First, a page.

That's not to say that HP won't do great things with WebOS, or that Microsoft shouldn't be concerned by reports that the company has given up on its Windows 7 pad. Protected by Palm's patent portfolio HP can enter the mobile market with confidence that it won't get the rug pulled from under it, and if it can use Palm's brand and OS then that's just dandy. ®

Boost IT visibility and business value

More from The Register

next story
Apple takes blade to 13-inch MacBook Pro with Retina display
Shaves price, not screen on mid-2014 model
iPhone 6 flip tip slips in Aussie's clip: Apple's 'reversible USB' leaks
New plug not compatible with official Type-C, according to fresh rumors
FEAST YOUR EYES: Samsung's Galaxy Alpha has an 'entirely new appearance'
Wow, it looks like nothing else on the market, for sure
YES YES YES! Apple patents mousy, pressure-sensing iVibrator
Fanbois prepare to experience the great Cupertin-O
Kate Bush: Don't make me HAVE CONTACT with your iPHONE
Can't face sea of wobbling fondle implements. What happened to lighters, eh?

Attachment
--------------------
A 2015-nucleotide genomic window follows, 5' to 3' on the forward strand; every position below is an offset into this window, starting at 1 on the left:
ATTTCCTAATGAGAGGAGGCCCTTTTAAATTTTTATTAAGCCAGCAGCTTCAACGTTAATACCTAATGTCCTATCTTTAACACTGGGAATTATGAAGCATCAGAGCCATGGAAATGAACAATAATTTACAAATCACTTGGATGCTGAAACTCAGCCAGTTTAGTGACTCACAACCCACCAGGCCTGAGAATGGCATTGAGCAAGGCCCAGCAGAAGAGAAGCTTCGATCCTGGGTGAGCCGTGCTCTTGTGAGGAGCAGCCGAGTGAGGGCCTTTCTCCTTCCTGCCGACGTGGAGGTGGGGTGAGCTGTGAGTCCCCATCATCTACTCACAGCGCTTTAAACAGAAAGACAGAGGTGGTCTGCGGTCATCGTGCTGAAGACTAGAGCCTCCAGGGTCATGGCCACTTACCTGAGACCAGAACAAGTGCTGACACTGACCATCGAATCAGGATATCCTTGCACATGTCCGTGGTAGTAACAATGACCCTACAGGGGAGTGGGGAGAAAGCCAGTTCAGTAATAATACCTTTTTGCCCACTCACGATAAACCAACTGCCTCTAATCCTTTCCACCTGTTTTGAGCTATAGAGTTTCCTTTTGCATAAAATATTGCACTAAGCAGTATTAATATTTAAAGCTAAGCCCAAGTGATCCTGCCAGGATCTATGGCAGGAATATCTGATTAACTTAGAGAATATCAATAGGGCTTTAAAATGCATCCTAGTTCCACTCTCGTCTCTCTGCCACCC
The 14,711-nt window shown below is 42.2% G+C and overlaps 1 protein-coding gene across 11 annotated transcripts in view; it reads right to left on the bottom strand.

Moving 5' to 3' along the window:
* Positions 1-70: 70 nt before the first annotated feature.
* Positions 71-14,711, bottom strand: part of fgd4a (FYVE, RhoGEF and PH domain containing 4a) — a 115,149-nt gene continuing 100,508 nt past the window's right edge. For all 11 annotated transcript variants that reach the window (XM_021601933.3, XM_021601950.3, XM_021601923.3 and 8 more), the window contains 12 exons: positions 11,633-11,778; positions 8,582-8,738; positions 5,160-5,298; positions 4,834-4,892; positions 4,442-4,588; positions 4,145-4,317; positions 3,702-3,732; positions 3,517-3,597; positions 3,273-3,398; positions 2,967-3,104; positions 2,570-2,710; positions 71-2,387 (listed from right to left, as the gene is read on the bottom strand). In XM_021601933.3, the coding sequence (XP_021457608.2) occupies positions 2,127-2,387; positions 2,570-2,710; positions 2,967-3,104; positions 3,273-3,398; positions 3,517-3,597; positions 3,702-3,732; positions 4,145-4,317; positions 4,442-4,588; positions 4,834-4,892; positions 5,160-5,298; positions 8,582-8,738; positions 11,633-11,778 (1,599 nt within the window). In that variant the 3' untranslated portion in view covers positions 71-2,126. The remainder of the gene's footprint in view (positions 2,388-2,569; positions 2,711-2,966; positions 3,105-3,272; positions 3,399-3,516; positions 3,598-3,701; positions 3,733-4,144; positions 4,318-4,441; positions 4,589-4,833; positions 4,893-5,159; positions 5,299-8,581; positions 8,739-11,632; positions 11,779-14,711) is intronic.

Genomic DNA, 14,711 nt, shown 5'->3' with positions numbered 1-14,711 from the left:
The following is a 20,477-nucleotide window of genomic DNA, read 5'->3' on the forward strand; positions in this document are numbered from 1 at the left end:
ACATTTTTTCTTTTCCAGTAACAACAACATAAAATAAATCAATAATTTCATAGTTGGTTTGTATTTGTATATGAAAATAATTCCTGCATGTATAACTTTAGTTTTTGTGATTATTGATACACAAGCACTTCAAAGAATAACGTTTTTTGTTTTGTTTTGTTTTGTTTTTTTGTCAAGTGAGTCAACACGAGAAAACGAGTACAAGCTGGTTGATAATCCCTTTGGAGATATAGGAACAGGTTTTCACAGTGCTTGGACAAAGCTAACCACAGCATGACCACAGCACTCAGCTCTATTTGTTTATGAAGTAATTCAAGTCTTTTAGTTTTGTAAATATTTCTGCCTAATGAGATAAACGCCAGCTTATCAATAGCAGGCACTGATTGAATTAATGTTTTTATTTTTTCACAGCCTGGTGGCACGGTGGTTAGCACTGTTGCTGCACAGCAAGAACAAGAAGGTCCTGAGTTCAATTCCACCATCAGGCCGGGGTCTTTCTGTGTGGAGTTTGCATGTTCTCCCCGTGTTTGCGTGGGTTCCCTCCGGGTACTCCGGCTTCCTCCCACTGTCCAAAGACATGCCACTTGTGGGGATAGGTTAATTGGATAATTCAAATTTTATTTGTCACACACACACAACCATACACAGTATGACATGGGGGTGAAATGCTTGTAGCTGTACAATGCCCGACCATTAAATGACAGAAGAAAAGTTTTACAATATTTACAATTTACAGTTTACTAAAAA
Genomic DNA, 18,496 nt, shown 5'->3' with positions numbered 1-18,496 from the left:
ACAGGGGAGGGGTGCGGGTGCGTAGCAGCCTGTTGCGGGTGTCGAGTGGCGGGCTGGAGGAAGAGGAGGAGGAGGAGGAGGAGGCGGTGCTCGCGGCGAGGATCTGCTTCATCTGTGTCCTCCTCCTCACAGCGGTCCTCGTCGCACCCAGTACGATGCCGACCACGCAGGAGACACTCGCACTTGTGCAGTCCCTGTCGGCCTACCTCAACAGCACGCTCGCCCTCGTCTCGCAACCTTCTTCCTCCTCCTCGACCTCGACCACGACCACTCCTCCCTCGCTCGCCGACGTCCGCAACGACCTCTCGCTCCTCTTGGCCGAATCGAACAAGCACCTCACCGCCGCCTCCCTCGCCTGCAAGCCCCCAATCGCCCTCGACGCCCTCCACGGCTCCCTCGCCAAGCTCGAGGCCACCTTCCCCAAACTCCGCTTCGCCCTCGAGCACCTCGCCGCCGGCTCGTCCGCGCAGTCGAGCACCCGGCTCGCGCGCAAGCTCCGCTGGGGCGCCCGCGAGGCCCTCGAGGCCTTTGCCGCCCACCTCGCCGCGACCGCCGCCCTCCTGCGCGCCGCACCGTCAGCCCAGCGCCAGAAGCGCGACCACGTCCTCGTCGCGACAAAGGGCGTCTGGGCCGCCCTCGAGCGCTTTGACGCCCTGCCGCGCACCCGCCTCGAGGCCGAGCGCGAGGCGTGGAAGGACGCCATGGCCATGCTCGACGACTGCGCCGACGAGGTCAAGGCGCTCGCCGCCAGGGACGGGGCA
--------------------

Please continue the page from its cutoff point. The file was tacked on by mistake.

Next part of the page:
Steve Jobs had BETTER BALLS than Atari, says Apple mouse designer
Xerox? Pff, not even in the same league as His Jobsiness
TV transport tech, part 1: From server to sofa at the touch of a button
You won't believe how much goes into today's telly tech
Apple analyst: fruity firm set to shift 75 million iPhones
We'll have some of whatever he's having please
prev story

Whitepapers

5 things you didn’t know about cloud backup
IT departments are embracing cloud backup, but there’s a lot you need to know before choosing a service provider. Learn all the critical things you need to know.
Implementing global e-invoicing with guaranteed legal certainty
Explaining the role local tax compliance plays in successful supply chain management and e-business and how leading global brands are addressing this.
Build a business case: developing custom apps
Learn how to maximize the value of custom applications by accelerating and simplifying their development.
Rethinking backup and recovery in the modern data center
Combining intelligence, operational analytics, and automation to enable efficient, data-driven IT organizations using the HP ABR approach.
Next gen security for virtualised datacentres
Legacy security solutions are inefficient due to the architectural differences between physical and virtual environments.